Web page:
Our Senior Pets
By Jess Nielson, Nurse
As our pets grow older, it is important to start monitoring their health on a more regular basis.
At around the age of eight our pets are classified as "seniors". From then on it is extremely beneficial to have a yearly blood and urine sample taken and have these tested to see how your pet’s organs are functioning, and establish if there is anything we can do medically to help prolong a happy and healthy life and prevent or slow the onset of disease. If we get the base line blood levels now it gives us a measuring stick as they continue to age or become unwell. These tests provide us with valuable information on things that may be going on which we can’t necessarily see. It is important we are proactive to prevent disease as our pets age.
Important changes you need to be aware of as your pet ages are:
Weight It is important that the weight your pet is carrying is not putting pressure on his or her joints. We have fantastic food products now that really do help to reduce weight in our pets. Arthritis is very common disease as our pets age, and carrying too much weight at any stage of life will speed up the onset of this disease. Our pets do slow down as they age, but there are many great products we can use to help keep them comfortable for as long as we can.
Lumps & Bumps We start to notice lumps, bumps and warts as our pets are older. Some are just fatty lumps, called lipomas, and unless they are causing problems to the animal they don’t need to be surgically removed. But other lumps can be nasty and can spread quickly. If you notice any lumps, make sure the vet has a chance to look at them. The vet will diagnose what type of lump or cancer it is and the action that is needed. Please remember that the larger the lump gets the more risks there are involved to remove it. So catching and removing (if needed) these lumps as early as possible gives your pet the best chance of a happy, healthy life.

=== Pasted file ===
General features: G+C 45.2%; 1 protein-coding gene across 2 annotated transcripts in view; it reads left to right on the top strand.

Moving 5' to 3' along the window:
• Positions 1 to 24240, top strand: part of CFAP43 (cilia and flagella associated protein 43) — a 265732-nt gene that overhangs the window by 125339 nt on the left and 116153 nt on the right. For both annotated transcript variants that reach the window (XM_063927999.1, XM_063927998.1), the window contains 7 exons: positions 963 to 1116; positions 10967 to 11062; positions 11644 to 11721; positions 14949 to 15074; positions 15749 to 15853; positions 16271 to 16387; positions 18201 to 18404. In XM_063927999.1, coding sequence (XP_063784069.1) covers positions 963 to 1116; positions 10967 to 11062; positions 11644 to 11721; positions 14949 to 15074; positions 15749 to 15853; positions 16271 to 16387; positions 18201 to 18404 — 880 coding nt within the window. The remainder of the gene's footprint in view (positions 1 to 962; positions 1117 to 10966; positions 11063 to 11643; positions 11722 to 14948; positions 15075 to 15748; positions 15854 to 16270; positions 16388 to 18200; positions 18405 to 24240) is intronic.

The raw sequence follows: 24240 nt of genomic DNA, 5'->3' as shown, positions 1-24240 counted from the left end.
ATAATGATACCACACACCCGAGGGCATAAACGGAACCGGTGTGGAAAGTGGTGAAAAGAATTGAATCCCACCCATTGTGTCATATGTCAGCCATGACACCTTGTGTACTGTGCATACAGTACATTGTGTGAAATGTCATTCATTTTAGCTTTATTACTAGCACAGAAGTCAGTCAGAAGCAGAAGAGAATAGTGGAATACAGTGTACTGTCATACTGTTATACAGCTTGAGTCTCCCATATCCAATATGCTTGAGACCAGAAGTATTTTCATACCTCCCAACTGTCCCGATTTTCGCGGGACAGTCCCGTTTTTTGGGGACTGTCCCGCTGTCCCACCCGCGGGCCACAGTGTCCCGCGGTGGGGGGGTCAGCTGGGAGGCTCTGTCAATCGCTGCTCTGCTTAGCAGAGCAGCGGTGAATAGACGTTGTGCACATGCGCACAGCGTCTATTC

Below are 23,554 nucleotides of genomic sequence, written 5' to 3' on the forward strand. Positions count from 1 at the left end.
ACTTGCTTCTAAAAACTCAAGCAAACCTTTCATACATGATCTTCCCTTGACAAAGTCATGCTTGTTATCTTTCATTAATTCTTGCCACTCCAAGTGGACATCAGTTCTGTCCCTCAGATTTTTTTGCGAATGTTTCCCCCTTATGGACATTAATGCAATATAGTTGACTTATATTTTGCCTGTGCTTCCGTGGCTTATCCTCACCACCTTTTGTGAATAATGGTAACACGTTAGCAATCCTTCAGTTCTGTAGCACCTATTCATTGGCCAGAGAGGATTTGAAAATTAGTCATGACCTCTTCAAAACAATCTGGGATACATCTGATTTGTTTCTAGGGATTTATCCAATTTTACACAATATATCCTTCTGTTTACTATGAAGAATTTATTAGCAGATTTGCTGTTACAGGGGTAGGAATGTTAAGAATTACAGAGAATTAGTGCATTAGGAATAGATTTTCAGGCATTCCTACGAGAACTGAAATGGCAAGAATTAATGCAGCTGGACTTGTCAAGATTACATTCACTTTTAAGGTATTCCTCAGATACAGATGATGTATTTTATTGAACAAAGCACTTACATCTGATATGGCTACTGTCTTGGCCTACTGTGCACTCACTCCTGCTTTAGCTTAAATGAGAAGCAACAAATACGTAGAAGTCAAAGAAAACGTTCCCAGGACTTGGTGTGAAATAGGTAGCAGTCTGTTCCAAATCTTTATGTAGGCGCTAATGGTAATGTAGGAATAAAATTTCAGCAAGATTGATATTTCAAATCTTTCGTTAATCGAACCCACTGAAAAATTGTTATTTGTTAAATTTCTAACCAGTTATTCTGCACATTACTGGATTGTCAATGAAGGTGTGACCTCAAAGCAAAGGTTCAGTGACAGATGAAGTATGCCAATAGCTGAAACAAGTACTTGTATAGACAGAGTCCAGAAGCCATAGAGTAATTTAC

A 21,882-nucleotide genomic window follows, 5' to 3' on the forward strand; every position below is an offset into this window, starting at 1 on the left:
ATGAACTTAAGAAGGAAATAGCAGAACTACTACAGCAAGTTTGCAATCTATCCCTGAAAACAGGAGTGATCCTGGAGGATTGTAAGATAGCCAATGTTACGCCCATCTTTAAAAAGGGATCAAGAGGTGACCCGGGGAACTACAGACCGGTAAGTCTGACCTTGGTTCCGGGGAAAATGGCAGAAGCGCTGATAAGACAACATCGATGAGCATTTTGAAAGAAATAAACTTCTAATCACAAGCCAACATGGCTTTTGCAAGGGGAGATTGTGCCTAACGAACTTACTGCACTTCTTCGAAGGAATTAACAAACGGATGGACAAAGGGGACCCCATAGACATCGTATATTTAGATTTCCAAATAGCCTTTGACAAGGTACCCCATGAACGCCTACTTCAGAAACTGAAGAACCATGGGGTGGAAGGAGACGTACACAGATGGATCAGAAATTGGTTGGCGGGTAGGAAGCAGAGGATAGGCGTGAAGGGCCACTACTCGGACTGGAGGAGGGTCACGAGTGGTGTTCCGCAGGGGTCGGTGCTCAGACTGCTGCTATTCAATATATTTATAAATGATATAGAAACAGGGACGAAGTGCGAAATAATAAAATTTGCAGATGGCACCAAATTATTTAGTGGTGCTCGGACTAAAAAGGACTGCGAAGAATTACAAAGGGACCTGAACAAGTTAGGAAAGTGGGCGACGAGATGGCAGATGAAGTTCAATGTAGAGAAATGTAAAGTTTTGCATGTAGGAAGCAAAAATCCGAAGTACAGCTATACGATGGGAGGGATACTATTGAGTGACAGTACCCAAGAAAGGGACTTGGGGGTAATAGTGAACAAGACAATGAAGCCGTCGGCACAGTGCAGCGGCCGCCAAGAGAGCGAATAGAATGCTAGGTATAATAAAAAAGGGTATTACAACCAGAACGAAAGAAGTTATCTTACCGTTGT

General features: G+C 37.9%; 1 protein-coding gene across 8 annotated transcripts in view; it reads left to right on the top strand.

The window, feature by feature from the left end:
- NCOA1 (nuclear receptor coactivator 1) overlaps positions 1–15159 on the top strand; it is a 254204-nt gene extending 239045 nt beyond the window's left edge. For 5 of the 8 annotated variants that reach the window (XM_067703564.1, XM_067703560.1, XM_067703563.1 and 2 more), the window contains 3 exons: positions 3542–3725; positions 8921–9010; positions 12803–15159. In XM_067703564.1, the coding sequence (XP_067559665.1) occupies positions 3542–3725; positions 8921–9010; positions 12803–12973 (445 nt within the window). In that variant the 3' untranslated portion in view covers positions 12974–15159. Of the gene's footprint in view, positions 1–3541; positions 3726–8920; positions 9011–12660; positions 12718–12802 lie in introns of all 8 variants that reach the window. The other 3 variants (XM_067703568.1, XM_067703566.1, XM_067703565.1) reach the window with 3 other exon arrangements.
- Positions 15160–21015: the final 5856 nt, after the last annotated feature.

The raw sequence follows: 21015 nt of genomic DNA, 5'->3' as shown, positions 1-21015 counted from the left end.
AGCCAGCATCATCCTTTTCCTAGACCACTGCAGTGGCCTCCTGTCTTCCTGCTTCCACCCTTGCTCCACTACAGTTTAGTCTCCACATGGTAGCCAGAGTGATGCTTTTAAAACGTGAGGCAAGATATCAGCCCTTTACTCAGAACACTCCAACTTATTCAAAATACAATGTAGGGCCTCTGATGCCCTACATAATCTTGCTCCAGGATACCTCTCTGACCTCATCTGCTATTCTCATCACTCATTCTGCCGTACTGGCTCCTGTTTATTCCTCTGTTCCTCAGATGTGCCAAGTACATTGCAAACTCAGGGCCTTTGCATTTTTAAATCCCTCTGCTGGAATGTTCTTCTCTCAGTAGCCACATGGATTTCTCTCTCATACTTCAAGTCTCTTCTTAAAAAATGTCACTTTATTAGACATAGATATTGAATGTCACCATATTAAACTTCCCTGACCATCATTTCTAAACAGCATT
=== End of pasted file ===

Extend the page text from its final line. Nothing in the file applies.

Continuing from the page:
Dental disease Dental disease is caused by a build-up of dental plaque on the teeth. This process produces an inflammation of the gums (gingivitis) that causes the tissue to recede exposing the tooth and the tooth root. With an exposed tooth root, bacteria can seed into the pulp cavity and root producing an abscess. Chronically infected teeth can cause severe pain, changes in eating habits, bad breath, loss of teeth, loss of body condition, and the bacteria within the plaque can serve as a source of chronic infectious material that can affect other organs of the body such as the liver and kidney.
Many disease have similar signs that you as an owner may notice. Is your pet showing any of the following symptoms?
1) Excessive drinking and/or urinating
2) Loss of appetite
3) Dehydration, sunken eyes, dry gums
4) Lake of interest in playing, exercising.
5) Weight loss
6) Shortness of breath
7) Vomiting and/or diarrhoea
8) Poor gum colour
If so, we recommend you bring your pet to see us as soon as possible .Our aim is to keep your pet as happy and as comfortable throughout their senior years as we can. We need to be proactive to prevent and/ or slow the onset of disease. Give us a call today to discuss further.
Give us a call to book your cat or dog for a check to make help make sure they are as healthy as possible.